The GLCAC’s Head Start program recently won recognition for its innovation and leadership in teaching science, technology, engineering and mathematics to preschoolers. In a ceremony attended by Lawrence Mayor William Lantigua, Lawrence Superintendent of Schools Jeffrey Riley, parents and GLCAC staff, three prize-winning teachers were honored for using bridges and statues to help preschoolers learn STEM concepts, and the students in those classes received certificates declaring them “Head Start Civil Engineers.”
The Head Start teachers have received awards from the Essex County Association for the Education of Young Children at its annual “Best Practices in STEM Fair.” STEM is an area of increasing importance and focus in early childhood education, particularly at the GLCAC’s Head Start program.
Teachers Angela Amenta and Merletca Delgado won first place at the 2013 STEM fair for leading their class at the Head Start on Park Street in studying how bridges are built and in building a bridge in the playground, with help from the GLCAC maintenance staff. Last year, teacher Angeline Bombard placed third for utilizing statues in the Common to learn STEM concepts.
Even before these students can read, our wonderful teachers are introducing them to basic scientific and mathematical concepts in interesting and engaging ways that relate to their daily lives. They cross bridges to get to school or walk by statues on the Common, and we’re able to use these experiences to spark their interest in STEM that may, one day, lead them to a career in one of these important fields. I congratulate our teachers and staff for their accomplishments and the groundbreaking work they do with their students,” said Evelyn Friedman, Executive Director of the Greater Lawrence Community Action Council Inc., a Lawrence-based social services agency that serves 29,000 individuals annually with a variety of programs to help families achieve economic self-sufficiency.
“In addition to assuring school readiness and family engagement, the GLCAC’s Head Start program is actively striving to be a leader in STEM education and to make each of our students a ‘STEM Star’ so when they graduate from our program, they have a solid educational foundation in science, technology, engineering and math, as well as in language and arts. For us, STEM is not just one activity a day, it’s woven throughout our curriculum, from teaching biology and nutrition in our vegetable gardens to teaching language skills in our dual-language video chats with students in other schools,” said Anne D’Errico, Program Director of the agency’s five Head Start centers in Lawrence and Methuen.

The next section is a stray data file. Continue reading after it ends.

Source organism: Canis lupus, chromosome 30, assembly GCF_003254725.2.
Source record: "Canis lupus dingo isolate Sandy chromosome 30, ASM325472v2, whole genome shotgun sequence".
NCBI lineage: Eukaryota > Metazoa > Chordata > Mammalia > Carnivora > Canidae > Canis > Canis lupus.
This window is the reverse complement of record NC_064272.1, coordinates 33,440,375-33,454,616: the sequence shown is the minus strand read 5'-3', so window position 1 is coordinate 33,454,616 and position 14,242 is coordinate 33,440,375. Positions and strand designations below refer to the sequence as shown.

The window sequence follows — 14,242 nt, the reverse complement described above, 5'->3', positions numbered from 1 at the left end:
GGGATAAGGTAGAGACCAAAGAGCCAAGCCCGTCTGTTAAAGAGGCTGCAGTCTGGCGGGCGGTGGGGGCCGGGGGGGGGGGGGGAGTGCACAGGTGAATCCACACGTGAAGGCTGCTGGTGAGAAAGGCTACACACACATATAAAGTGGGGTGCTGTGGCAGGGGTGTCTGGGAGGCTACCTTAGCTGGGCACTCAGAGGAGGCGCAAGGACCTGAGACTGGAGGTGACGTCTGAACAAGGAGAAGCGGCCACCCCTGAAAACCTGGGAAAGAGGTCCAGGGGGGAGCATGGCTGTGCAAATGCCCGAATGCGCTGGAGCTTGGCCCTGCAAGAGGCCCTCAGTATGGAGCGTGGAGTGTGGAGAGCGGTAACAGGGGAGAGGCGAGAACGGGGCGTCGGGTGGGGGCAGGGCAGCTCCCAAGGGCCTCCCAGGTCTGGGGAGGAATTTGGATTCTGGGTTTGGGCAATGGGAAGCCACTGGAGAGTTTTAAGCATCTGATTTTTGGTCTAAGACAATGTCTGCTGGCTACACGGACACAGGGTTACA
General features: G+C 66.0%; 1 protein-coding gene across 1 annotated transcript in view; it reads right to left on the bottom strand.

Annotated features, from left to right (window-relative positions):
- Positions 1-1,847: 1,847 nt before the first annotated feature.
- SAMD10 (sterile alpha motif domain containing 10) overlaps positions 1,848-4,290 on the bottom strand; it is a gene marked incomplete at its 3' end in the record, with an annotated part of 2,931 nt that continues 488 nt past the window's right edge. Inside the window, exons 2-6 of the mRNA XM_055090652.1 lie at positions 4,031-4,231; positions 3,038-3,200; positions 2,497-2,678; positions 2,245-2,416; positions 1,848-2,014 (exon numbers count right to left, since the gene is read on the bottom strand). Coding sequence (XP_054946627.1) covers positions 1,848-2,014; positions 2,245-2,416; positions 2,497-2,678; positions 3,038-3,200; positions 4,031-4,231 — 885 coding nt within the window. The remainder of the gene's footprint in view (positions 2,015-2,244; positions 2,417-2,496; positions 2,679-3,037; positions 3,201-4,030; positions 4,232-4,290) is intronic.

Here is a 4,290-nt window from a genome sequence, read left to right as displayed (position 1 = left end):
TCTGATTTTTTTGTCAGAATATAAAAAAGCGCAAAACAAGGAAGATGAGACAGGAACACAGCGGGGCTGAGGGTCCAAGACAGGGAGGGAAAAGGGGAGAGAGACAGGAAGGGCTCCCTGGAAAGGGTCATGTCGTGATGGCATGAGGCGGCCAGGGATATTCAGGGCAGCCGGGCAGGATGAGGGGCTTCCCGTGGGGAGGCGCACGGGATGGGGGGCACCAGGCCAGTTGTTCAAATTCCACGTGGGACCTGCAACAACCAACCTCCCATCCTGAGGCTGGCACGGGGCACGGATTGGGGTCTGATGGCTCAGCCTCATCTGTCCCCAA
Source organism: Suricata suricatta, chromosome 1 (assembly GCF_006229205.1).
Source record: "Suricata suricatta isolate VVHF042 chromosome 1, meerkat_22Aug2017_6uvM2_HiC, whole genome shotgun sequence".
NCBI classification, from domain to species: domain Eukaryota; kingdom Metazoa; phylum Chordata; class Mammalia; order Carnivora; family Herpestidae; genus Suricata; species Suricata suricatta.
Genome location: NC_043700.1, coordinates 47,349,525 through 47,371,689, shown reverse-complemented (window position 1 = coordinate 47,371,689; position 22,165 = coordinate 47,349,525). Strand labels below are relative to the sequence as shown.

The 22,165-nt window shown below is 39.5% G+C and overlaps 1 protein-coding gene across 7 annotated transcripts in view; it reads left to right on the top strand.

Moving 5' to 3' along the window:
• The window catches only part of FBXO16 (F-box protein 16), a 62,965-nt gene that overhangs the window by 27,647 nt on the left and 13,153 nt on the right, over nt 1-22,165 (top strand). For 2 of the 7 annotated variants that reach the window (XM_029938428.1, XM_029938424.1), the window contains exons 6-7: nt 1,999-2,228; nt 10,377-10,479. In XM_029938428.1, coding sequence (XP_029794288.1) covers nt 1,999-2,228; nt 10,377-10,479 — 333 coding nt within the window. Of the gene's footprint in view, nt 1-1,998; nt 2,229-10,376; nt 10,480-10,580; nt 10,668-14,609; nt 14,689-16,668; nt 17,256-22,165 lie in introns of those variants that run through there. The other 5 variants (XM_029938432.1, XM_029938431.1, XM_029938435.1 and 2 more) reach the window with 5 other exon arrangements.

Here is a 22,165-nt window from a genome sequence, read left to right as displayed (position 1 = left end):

The Head Start program has three STEM laboratory classrooms equipped with interactive smart boards, tablets, and a variety of math, science and literacy materials. The teachers are trained in planning STEM lessons that will engage the children in critical thinking and problem solving, developing integrated curricula, and aligning Head Start frameworks, the state Preschool Learning Guidelines, and the state Department of Education Curriculum Standards.
In studying bridges, the preschoolers looked at pictures of bridges, had classroom discussions, learned related vocabulary, took field trips to bridges, and built bridges both with blocks in the classroom and with lumber in the playground, with assistance from the GLCAC maintenance staff.
In studying statues on The Common, preschoolers visited the various monuments, drew pictures of them, and built monuments using blocks. They planned and designed monuments using recyclable materials and explored the chemical changes and reactions as they mixed and measured sand-mixtures to create building materials. In addition, the examined the different texture, weight, size and other attributes of materials used to construct statues, including marble, granite and bronze.